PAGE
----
Maplewood History: Whole Lotta Terra Cotta – Part 5

Although I named this series Whole Lotta Terra Cotta, we really don’t have a whole lot of it here in Maplewood.  We’ve seen that we have some very nice examples.  I’ll include many of the remaining ones in this post. Hopefully the readers will conclude that they are worth protecting and require close attention so they don’t disappear.

Our buildings are a part of Maplewood that can survive. We won’t. Owners of commercial property can die or just lose interest and move on.  The changes they make to our buildings endure. Part of this mission that I have set for myself is to let you folks see what we have that is worth preserving.

We can tighten up a bit on what we expect of owners of historic properties. It worked in Soulard. Strict controls on historic buildings have completely turned a failing community around. We are no second class city. We have a wonderful location and property values have begun to reflect that.

We don’t have to become a museum but if we don’t figure out how to protect our historic resources we can expect another debacle like the Harper Pharmacy cabinetry destruction. Generations of Maplewoodians knew and appreciated that historic interior. Now only pieces remain due to a dunderheaded decision by a couple of folks who should know better.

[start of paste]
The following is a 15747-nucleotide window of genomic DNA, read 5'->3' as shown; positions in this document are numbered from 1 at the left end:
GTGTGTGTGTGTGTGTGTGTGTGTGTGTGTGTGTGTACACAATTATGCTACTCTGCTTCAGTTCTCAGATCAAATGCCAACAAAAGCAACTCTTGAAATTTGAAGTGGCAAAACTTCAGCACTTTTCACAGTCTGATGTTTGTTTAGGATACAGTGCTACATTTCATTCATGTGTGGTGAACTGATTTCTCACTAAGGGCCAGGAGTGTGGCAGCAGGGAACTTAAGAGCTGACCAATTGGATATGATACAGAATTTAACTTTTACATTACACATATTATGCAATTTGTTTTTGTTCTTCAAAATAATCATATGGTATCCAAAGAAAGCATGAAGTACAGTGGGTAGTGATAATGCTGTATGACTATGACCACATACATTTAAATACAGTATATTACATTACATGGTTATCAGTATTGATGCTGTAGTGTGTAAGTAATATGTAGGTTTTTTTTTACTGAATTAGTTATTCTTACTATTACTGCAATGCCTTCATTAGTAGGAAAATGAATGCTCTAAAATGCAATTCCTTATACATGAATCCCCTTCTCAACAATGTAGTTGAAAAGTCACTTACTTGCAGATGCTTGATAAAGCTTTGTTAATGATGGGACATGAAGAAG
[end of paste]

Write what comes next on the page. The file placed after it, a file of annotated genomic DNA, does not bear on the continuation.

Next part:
This is just a very nice, attractively proportioned building on Sutton at Marietta. It doesn't have a lot of terra cotta but what it does have is pleasing to the eye.

This is just a very nice, attractively proportioned building on Sutton at Marietta. It doesn’t have a lot of terra cotta but what it does have is pleasing to the eye.

If one looks closely at this piece over the entry to the second floor, we can see some familar elements shared with other pieces around town. Specifically the scrolls on either side of the sort of sash covered egg (or maybe in this case, apple) shape.

If one looks closely at this piece over the entry to the second floor, we can see some familiar elements shared with other pieces around town. Specifically the scrolls on either side of the sort of sash-covered egg (or maybe in this case, apple) shape and, of course, a couple more scrolls leaning up against either end.

Here is another very nice looking building at 7187 Manchester. Nothing flamboyant, just terra cotta trim very well done. I've always liked the looks of this building. The blue art glass window has disappeared.

Here is another very nice looking, decidedly Art Deco building at 7187 Manchester. Nothing flamboyant, just terra cotta trim very well done. I’ve always liked the looks of this building. The blue art glass windows have disappeared.

This atop the parapet of our first City Hall building on Sutton. the baby has wings so it must be a cherub, I suppose. I haven't the faintest idea what an ornament like this could signify. cherubs have been around at least since the baroque period (look it up. I can't do everything for you).